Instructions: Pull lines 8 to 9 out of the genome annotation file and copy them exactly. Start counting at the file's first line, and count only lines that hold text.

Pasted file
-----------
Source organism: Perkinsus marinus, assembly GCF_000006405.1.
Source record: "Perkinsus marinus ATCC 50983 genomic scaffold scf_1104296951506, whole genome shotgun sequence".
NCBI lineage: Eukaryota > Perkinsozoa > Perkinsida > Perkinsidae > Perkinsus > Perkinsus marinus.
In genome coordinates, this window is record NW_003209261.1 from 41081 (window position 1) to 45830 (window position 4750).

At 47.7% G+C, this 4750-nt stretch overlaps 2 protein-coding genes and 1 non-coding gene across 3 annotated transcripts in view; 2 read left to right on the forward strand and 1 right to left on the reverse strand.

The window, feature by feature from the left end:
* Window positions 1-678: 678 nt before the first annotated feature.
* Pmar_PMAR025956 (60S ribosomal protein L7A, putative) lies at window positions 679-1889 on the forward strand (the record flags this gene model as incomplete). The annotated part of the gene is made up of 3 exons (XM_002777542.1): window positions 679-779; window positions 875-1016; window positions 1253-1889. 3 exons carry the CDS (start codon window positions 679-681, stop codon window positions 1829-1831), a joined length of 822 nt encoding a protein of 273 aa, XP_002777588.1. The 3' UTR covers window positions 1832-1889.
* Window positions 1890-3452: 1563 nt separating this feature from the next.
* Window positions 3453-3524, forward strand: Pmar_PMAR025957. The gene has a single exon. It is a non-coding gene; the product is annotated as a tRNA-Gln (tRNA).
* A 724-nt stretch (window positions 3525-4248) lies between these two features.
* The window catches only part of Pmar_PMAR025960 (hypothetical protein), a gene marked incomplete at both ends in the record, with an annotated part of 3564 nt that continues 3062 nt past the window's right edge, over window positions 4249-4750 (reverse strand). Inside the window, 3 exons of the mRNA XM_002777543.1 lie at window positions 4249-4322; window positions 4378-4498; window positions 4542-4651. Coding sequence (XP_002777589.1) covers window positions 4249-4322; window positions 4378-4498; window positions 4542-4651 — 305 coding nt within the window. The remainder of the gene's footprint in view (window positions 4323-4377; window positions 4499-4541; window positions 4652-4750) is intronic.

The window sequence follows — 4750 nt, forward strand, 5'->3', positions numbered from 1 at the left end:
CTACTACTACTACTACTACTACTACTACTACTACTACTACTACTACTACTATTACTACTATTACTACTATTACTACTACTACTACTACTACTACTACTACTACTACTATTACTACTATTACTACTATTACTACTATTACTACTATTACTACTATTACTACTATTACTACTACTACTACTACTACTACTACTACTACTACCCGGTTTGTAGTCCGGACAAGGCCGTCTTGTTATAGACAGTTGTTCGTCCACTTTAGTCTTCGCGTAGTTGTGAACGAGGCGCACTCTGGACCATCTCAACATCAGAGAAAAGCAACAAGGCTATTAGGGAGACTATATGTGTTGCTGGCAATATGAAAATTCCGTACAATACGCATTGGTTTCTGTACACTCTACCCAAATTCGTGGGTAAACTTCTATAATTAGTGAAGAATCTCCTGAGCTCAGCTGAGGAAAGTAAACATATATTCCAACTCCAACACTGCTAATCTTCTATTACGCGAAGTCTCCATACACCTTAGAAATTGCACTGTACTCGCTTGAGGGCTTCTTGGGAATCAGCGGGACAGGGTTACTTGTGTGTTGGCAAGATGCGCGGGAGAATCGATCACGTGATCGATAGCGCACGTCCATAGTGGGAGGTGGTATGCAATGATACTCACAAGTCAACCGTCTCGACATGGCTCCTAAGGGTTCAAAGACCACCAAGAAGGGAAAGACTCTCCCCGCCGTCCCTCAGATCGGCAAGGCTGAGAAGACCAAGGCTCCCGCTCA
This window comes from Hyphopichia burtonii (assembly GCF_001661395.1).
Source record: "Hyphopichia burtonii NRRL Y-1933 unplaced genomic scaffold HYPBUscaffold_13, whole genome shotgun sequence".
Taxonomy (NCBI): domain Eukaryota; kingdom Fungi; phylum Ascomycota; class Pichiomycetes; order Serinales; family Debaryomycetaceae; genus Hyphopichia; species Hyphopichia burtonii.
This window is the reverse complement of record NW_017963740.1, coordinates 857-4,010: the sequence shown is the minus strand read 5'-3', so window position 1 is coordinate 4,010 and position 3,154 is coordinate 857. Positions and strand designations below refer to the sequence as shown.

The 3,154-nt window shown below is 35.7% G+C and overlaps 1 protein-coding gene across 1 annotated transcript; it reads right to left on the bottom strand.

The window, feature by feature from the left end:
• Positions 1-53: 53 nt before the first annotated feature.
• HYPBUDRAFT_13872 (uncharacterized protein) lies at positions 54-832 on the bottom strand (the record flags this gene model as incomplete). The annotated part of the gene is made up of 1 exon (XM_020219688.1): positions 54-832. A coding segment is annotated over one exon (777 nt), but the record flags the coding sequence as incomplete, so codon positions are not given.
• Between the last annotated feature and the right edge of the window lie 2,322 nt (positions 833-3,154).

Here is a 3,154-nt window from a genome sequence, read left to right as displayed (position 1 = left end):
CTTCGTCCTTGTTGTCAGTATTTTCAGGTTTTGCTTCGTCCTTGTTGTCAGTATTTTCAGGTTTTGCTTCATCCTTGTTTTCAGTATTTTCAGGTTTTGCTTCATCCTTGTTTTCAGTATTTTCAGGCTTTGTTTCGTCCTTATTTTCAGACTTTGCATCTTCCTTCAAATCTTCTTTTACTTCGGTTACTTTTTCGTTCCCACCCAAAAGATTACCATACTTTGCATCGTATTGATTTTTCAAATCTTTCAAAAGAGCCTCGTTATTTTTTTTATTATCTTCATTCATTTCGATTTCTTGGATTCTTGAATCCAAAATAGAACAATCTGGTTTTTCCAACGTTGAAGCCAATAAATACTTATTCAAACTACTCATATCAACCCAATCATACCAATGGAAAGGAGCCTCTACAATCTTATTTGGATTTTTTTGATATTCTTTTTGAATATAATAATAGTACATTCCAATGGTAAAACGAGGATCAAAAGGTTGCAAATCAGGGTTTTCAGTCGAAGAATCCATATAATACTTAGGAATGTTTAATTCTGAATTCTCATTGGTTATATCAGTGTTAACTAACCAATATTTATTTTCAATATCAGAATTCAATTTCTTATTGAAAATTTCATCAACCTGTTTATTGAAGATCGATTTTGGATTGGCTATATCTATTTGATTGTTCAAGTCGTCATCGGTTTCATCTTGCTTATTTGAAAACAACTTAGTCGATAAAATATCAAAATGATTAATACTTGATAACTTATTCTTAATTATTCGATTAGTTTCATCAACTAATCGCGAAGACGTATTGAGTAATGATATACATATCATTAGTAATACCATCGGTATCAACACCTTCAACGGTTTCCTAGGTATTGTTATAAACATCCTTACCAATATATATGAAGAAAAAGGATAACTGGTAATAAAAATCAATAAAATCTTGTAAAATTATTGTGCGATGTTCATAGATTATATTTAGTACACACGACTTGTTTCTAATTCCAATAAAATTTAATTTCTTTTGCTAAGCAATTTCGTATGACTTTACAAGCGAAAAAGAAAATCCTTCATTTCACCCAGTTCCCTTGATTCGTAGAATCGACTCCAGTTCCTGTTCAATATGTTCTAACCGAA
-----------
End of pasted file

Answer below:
* Pmar_PMAR025956 (60S ribosomal protein L7A, putative) lies at window positions 679-1889 on the forward strand (the record flags this gene model as incomplete). The annotated part of the gene is made up of 3 exons (XM_002777542.1): window positions 679-779; window positions 875-1016; window positions 1253-1889. 3 exons carry the CDS (start codon window positions 679-681, stop codon window positions 1829-1831), a joined length of 822 nt encoding a protein of 273 aa, XP_002777588.1. The 3' UTR covers window positions 1832-1889.
* Window positions 1890-3452: 1563 nt separating this feature from the next.